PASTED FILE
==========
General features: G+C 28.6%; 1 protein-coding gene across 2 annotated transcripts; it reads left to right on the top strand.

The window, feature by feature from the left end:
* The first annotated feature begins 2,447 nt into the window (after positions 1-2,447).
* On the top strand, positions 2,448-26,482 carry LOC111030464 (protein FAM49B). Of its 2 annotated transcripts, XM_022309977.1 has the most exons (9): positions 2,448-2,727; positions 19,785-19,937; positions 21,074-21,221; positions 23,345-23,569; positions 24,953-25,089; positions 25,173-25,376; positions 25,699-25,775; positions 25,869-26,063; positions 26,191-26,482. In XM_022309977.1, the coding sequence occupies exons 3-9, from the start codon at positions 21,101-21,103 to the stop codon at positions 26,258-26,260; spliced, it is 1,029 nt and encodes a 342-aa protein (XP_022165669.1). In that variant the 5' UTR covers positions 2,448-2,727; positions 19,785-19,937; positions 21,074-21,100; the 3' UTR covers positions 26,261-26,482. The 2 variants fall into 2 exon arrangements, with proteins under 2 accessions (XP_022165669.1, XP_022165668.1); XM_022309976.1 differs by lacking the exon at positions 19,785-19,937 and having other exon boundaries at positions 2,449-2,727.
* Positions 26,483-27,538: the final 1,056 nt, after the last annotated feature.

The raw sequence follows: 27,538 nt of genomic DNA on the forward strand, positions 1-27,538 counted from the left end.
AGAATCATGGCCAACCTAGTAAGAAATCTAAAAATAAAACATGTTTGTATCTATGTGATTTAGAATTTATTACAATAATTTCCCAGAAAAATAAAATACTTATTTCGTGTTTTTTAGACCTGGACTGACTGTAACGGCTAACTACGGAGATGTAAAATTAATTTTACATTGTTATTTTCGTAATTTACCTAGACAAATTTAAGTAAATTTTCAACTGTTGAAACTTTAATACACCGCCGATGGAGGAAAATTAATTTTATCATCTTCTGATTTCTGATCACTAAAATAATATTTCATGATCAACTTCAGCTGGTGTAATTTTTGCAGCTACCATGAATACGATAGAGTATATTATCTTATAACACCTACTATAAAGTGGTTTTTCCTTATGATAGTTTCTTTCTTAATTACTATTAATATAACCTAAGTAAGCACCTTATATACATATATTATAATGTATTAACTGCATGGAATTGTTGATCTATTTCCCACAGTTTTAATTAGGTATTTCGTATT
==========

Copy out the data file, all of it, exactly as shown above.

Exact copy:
General features: G+C 28.6%; 1 protein-coding gene across 2 annotated transcripts; it reads left to right on the top strand.

The window, feature by feature from the left end:
* The first annotated feature begins 2,447 nt into the window (after positions 1-2,447).
* On the top strand, positions 2,448-26,482 carry LOC111030464 (protein FAM49B). Of its 2 annotated transcripts, XM_022309977.1 has the most exons (9): positions 2,448-2,727; positions 19,785-19,937; positions 21,074-21,221; positions 23,345-23,569; positions 24,953-25,089; positions 25,173-25,376; positions 25,699-25,775; positions 25,869-26,063; positions 26,191-26,482. In XM_022309977.1, the coding sequence occupies exons 3-9, from the start codon at positions 21,101-21,103 to the stop codon at positions 26,258-26,260; spliced, it is 1,029 nt and encodes a 342-aa protein (XP_022165669.1). In that variant the 5' UTR covers positions 2,448-2,727; positions 19,785-19,937; positions 21,074-21,100; the 3' UTR covers positions 26,261-26,482. The 2 variants fall into 2 exon arrangements, with proteins under 2 accessions (XP_022165669.1, XP_022165668.1); XM_022309976.1 differs by lacking the exon at positions 19,785-19,937 and having other exon boundaries at positions 2,449-2,727.
* Positions 26,483-27,538: the final 1,056 nt, after the last annotated feature.

The raw sequence follows: 27,538 nt of genomic DNA on the forward strand, positions 1-27,538 counted from the left end.
AGAATCATGGCCAACCTAGTAAGAAATCTAAAAATAAAACATGTTTGTATCTATGTGATTTAGAATTTATTACAATAATTTCCCAGAAAAATAAAATACTTATTTCGTGTTTTTTAGACCTGGACTGACTGTAACGGCTAACTACGGAGATGTAAAATTAATTTTACATTGTTATTTTCGTAATTTACCTAGACAAATTTAAGTAAATTTTCAACTGTTGAAACTTTAATACACCGCCGATGGAGGAAAATTAATTTTATCATCTTCTGATTTCTGATCACTAAAATAATATTTCATGATCAACTTCAGCTGGTGTAATTTTTGCAGCTACCATGAATACGATAGAGTATATTATCTTATAACACCTACTATAAAGTGGTTTTTCCTTATGATAGTTTCTTTCTTAATTACTATTAATATAACCTAAGTAAGCACCTTATATACATATATTATAATGTATTAACTGCATGGAATTGTTGATCTATTTCCCACAGTTTTAATTAGGTATTTCGTATT